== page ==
Freiburger FC
Full nameFreiburger Fußball-Club e.V.
GroundStadion im Dietenbachpark
ChairmanMarita Hennemann
ManagerRalf Eckert
2021–22Oberliga Baden-Württemberg, 14th of 20

Freiburger FC (German pronunciation: [ˌfʁaɪ̯bʊʁɡɐ ʔɛfˈceː] ) is a German association football club based in Freiburg, Baden-Württemberg. Freiburger FC were one of the founding clubs of the DFB (German Football Association) in 1900.


Founded in 1897, for many decades FFC were the dominant club in the city. Their early successes included a South German title in their second season and a national championship in 1907. The club were also semi-finalists of the Torneo Internazionale Stampa Sportiva, one of the first international football competitions in the world, in 1908. Those wins proved to be the height of their success, and they have not won any significant honours since. In 1916, the club managed to win the Südkreis-Liga but the competition was heavily affected by the war and very localised.

Historical chart of the club's league performance

The club belonged to the tier-one Kreisliga Südwest and then the Bezirksliga Baden throughout its existence from 1923 to 1933. They played mid-table in the Gauliga Baden through the 1930s, and after the Second World War, entered the 2. Oberliga Süd.

With the formation of the Bundesliga, Germany's professional football league, in 1963, Freiburg found themselves seeded in the tier II Regionalliga Süd, while SC Freiburg were playing in the Amateurliga Südbaden (III). FFC slipped to that level for three seasons in 1974–77 before playing their way back to 2. Bundesliga. However the team could not draw support and suffered from poor attendance throughout the following five-year period spent in the 2nd division. When they were relegated to the amateur Oberliga Baden-Württemberg in 1982, only a saving campaign by fans kept the club out of bankruptcy, while SC Freiburg remained in the 2. Bundesliga on their way to the top flight.

Since 1994, FFC played in the Verbandsliga Südbaden, interrupted by the 1999–2000 season, when the club dropped to the Landesliga for a year. In 2009, the club's decline continued with a more permanent drop to the Landesliga. After finishing third in its first two attempts at promotion the club came second in the Landesliga in 2011–12 and qualified for the promotion round to the Verbandsliga. After a 2–2 draw at FC Radolfzell the club achieved promotion by defeating SC Offenburg 5–1.[1]

Continued financial problems forced Freiburger FC to sell its Möslestadion and enter into a sharing arrangement with Blau-Weiß Wiehre. Their former stadium was taken up by SC Freiburg as a youth facility.

After a twenty-year absence, Freiburger FC returned to the Oberliga Baden-Württemberg after winning the Verbandsliga title in 2014 but were relegated again in 2016 season after just two seasons at this level. In the 2018–19 season the club finished second in the Verbandsliga Südbaden and were again promoted to the Oberliga Baden-Württemberg.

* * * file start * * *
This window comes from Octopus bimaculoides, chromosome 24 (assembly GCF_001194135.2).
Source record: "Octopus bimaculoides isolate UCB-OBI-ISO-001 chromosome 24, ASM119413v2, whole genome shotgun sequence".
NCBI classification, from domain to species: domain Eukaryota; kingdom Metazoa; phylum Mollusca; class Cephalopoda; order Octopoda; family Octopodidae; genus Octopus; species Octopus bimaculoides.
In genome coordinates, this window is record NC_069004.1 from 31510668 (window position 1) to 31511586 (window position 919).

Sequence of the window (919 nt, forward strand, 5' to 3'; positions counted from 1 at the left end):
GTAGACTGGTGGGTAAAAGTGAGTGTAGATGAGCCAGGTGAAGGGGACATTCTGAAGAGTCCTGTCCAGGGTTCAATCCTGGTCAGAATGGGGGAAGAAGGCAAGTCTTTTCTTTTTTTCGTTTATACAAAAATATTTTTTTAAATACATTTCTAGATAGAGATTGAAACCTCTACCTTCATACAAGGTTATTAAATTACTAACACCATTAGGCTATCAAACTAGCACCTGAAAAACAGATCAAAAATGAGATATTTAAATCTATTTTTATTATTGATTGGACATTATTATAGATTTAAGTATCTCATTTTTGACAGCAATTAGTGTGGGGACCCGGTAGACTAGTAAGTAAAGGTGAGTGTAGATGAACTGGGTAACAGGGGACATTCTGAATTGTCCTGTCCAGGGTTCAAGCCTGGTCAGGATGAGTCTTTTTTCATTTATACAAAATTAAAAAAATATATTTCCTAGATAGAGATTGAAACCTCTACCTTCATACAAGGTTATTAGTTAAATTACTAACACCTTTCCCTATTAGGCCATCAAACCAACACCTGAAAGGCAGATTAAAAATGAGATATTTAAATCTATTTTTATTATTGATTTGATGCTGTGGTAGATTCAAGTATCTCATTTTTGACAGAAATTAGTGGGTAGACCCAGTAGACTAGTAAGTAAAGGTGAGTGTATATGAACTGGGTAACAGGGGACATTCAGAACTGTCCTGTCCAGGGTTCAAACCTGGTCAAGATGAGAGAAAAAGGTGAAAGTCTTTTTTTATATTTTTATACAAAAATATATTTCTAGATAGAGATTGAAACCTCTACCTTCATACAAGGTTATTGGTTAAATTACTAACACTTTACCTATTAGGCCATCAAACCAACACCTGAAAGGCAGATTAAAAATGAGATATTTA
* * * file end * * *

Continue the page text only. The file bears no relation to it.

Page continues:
Freiburger FC has played home matches on the sports ground on Schwarzwaldstrasse on the eastern edge of the Freiburg city since 1898. The first international football match in a Freiburg venue took place on this stadium, which could hold up to 6,000 spectators. The Germany national team played an international friendly match against Switzerland on 18 May 1913 and Germany lost by 1–2 in front of 10,000 spectators.[2] In 1922 the FFC moved to the new Möslestadion. In 2000 the club moved to the Schönberg Stadium, and, since 2008, it has been playing in the Freiburg Stadium in Dietenbach.


Recent managers

Recent managers of the club:[3]

Manager Start Finish
Walter Güntner 1 July 1989 22 November 1989
Ata Lameck 23 November 1989 21 February 1990
Uwe Ehret 22 February 1990 30 June 1993
Maximilian Heidenreich 1 January 2001 30 June 2007
Ralf Eckert 1 July 2013 Present

Recent seasons

The recent season-by-season performance of the club:[4][5]

Season Division Tier Position
1999–2000 Landesliga Südbaden VI
2000–01 Verbandsliga Südbaden V 10th
2001–02 Verbandsliga Südbaden 10th
2002–03 Verbandsliga Südbaden 6th
2003–04 Verbandsliga Südbaden 7th
2004–05 Verbandsliga Südbaden 5th
2005–06 Verbandsliga Südbaden 11th
2006–07 Verbandsliga Südbaden 6th
2007–08 Verbandsliga Südbaden 4th
2008–09 Verbandsliga Südbaden VI 13th ↓
2009–10 Landesliga Südbaden 2 VII 3rd
2010–11 Landesliga Südbaden 2 3rd
2011–12 Landesliga Südbaden 2 2nd ↑
2012–13 Verbandsliga Südbaden VI 8th
2013–14 Verbandsliga Südbaden 1st ↑
2014–15 Oberliga Baden-Württemberg V 15th
2015–16 Oberliga Baden-Württemberg 13th ↓
2016–17 Verbandsliga Südbaden VI 2nd
2017–18 Verbandsliga Südbaden 2nd
2018–19 Verbandsliga Südbaden 2nd ↑
Promoted Relegated

Partner clubs

The club has strong connections to English football club Guildford City F.C., with Guildford being a sister city of Freiburg, and publishes news and results of the later club on its website.[6][7]


  1. ^ 2011–12 season statistics Archived 1 February 2013 at the Wayback Machine (in German) Freiburger FC website, accessed: 12 July 2012
  2. ^ "International friendly match of Germany". Retrieved 13 October 2020.
  3. ^ Freiburger FC .:. Trainer von A-Z (in German), accessed: 23 September 2011
  4. ^ Das deutsche Fußball-Archiv (in German) Historical German domestic league tables
  5. ^ – Ergebnisse Archived 18 May 2011 at the Wayback Machine (in German) Tables and results of all German football leagues
  6. ^ Guildford City Archived 23 April 2011 at the Wayback Machine FFC website, accessed: 23 September 2011
  7. ^ Partner clubs Archived 5 January 2012 at the Wayback Machine Guildford City F.C. website, accessed: 23 September 2011